Puleri: Making the Most of Customer Relations

Woman on her laptop in a cafe.
Woman on her laptop in a cafe.

Nowadays, ordering products is like signing a lifetime contract to receive advertisements. Any parent with teenagers knows that marketers for acne cleansers can sniff you out wherever you are. Whether through print catalogs, email, social networks or phone, you will be pressured to purchase these products when you’re a grandparent.

A few months ago I ordered a supply of acne products for my son. Each month following the initial order we received a package with a supply large enough to equip a small army of acne-prone teens. Last month, I called the product manufacturer to discontinue our order. I explained to the call center that my bathroom cabinets were filling too quickly, and in the future I’d purchase products as needed from the mall kiosk.

Like I said, marketers will find you, but I was surprised to find it wasn’t by connecting the 16 digits on my credit card. The second I swiped my card at the kiosk I was bombarded with a slew of messages practically begging me to return as a loyal customer. Now, I receive weekly phone calls from the manufacturer asking if I want to renew my regular order. Did the marketers not connect that this same card purchases their products regularly?

Hello, I am still a customer, I just want less product! How about a thank you card for not being wasteful?

IBM’s 2012 Consumer Survey highlights this very idea—marketers are disconnected and simply have not caught up with the opportunities new technologies can offer. In fact, the survey of more than 28,000 global consumers found that not only are consumers expecting a more personalized shopping experience, but they’re willing to share personal information to marketers to make it happen.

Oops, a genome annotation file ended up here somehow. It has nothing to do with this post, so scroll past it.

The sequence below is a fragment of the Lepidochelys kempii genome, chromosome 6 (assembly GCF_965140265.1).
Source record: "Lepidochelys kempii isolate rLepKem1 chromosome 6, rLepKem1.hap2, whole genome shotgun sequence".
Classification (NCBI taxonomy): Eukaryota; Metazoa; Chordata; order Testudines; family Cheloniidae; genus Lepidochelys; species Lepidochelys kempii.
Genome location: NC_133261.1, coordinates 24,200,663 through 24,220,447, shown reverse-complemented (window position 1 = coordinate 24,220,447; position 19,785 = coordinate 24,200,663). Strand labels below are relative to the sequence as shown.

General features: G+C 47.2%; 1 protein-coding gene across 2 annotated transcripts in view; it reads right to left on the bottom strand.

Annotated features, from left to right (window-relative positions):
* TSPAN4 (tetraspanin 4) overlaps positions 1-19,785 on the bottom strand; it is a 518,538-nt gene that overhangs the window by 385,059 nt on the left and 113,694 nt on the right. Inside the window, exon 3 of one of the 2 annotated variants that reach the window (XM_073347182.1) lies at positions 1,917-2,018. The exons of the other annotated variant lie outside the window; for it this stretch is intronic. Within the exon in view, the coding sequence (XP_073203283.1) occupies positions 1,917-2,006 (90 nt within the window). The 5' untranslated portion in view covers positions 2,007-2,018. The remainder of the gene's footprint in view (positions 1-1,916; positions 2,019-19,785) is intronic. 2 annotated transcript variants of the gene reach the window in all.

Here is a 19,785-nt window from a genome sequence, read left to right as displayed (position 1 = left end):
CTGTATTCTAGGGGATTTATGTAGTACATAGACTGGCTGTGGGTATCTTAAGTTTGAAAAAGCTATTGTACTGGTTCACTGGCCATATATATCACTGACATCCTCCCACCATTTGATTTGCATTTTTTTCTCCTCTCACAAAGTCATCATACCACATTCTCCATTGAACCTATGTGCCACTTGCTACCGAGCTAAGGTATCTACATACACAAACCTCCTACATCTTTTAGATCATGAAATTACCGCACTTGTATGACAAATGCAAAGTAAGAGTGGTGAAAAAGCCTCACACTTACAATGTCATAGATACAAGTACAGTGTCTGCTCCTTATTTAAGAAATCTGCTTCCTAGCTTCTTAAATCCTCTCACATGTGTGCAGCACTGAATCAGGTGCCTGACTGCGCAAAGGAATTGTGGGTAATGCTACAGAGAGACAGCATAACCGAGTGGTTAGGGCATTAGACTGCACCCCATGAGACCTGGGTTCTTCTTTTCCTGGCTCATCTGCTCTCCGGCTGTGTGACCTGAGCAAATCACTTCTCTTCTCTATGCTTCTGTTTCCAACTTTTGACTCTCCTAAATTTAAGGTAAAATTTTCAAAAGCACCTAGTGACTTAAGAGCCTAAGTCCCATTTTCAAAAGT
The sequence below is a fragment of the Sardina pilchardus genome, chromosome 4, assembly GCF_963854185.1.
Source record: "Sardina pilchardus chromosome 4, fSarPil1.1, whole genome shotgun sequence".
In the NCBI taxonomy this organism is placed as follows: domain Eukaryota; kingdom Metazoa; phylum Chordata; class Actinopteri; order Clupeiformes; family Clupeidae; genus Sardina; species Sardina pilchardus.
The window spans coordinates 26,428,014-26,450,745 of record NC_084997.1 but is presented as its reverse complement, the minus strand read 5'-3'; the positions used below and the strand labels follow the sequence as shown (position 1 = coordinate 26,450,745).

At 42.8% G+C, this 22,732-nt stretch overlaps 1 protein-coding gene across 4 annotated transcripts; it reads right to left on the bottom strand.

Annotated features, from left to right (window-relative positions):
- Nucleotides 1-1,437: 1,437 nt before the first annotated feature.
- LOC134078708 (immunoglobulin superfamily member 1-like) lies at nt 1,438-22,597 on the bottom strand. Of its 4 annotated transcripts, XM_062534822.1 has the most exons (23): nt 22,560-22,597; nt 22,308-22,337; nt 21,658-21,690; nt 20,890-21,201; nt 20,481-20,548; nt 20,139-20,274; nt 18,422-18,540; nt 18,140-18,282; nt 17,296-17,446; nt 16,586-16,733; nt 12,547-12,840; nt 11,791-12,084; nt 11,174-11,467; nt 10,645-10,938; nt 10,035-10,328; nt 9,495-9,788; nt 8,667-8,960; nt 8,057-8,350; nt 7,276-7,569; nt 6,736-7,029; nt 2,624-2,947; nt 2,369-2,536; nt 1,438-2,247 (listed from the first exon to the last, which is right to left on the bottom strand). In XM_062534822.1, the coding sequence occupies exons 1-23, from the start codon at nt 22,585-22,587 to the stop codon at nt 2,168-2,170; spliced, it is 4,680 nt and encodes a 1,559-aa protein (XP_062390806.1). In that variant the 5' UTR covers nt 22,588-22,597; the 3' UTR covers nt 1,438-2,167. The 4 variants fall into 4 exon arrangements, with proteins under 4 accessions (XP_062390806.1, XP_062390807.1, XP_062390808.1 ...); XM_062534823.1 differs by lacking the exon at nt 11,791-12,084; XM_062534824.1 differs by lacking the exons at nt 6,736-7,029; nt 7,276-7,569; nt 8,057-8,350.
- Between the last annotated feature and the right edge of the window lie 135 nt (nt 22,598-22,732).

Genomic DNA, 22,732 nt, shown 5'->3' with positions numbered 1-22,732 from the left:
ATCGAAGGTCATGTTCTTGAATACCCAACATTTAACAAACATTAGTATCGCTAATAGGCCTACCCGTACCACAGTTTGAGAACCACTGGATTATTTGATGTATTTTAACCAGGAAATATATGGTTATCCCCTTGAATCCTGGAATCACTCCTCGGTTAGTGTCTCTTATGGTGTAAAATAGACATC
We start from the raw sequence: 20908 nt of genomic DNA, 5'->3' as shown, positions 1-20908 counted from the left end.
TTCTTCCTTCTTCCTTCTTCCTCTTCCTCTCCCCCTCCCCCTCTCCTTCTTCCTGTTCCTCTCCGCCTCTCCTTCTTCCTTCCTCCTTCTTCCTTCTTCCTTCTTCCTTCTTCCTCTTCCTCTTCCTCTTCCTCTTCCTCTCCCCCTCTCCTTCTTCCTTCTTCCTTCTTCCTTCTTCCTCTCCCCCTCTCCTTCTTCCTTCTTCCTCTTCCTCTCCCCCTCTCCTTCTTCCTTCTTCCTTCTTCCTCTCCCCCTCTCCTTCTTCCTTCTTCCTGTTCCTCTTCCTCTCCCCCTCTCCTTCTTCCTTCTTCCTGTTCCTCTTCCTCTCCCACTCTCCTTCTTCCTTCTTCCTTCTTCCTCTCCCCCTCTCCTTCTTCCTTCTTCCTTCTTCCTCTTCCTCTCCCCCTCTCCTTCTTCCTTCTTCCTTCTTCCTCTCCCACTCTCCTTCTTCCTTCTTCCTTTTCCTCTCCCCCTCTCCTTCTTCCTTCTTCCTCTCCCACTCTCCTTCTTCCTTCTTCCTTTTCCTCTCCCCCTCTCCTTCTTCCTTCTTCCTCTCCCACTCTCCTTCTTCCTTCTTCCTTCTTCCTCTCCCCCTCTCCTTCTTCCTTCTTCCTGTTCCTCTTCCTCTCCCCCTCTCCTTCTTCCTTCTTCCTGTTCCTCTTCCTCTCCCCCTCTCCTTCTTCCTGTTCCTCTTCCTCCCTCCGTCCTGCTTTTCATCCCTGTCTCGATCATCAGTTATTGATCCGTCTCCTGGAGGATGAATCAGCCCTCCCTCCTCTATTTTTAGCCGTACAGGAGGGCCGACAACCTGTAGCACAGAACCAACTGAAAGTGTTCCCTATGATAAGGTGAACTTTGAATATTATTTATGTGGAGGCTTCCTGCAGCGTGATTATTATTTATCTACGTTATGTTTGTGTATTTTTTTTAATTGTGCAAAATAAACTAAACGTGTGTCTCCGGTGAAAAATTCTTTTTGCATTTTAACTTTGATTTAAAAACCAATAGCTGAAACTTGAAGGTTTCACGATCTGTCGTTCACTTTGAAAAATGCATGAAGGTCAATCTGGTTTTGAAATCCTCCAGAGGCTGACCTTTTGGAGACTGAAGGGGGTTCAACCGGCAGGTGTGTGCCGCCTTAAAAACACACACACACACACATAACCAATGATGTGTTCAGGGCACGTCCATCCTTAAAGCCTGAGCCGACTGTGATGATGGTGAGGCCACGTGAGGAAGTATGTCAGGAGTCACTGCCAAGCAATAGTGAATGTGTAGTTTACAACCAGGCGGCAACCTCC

Specifically, consumers noted media usage, demographics identification, lifestyle and location to be pieces of information they’d share with marketers. With these few pieces of information, the skin care marketers would realize I still purchase their product. They would notice that I set up a separate email account just to catch their spam mail, and in two clicks the advertisements disappear until next week. They would determine that in three years when my youngest son goes to college, I’ll likely stop purchasing his products, so they can spend that time flooding someone else’s inbox.

With the adoption of social media, the retail industry has shifted to a community of “we.” It’s no longer the retailer who controls the reigns, but rather it’s the consumer. The digital world is really the epitome of what “big data” entails, but learning to navigate this world can give any retailer the upper hand.

This social databank can tell a retailer exactly how their customer likes to be contacted, what time of day and through which mode of communication. It can determine ahead of time the products the customer wants to learn more about and the products that a customer will instantly move to the trash. It can even offer a shopping history to pinpoint exactly when and why a relationship faltered or was initiated.

With a new year upon us, the future of retail lies in one’s ability to efficiently navigate new technologies and effectively utilize the wealth of knowledge they offer. The big data boom offers retailers and consumers alike the opportunity to establish online relationships that can be continued offline.

So, if you’re listening, marketers, take what I’ve now shared about myself to determine how you’ll contact me next time.

Jill Puleri is the Worldwide Retail Industry Leader for IBM Global Business Services. In this role, she is responsible for the strategy and development of offerings and solutions that address retailer’s pain points around the Store, Merchandising, Supply Chain and Multi-Channel. She has over 20 years of experience with clients in the retail industry having held various leadership positions in sales, marketing and consulting.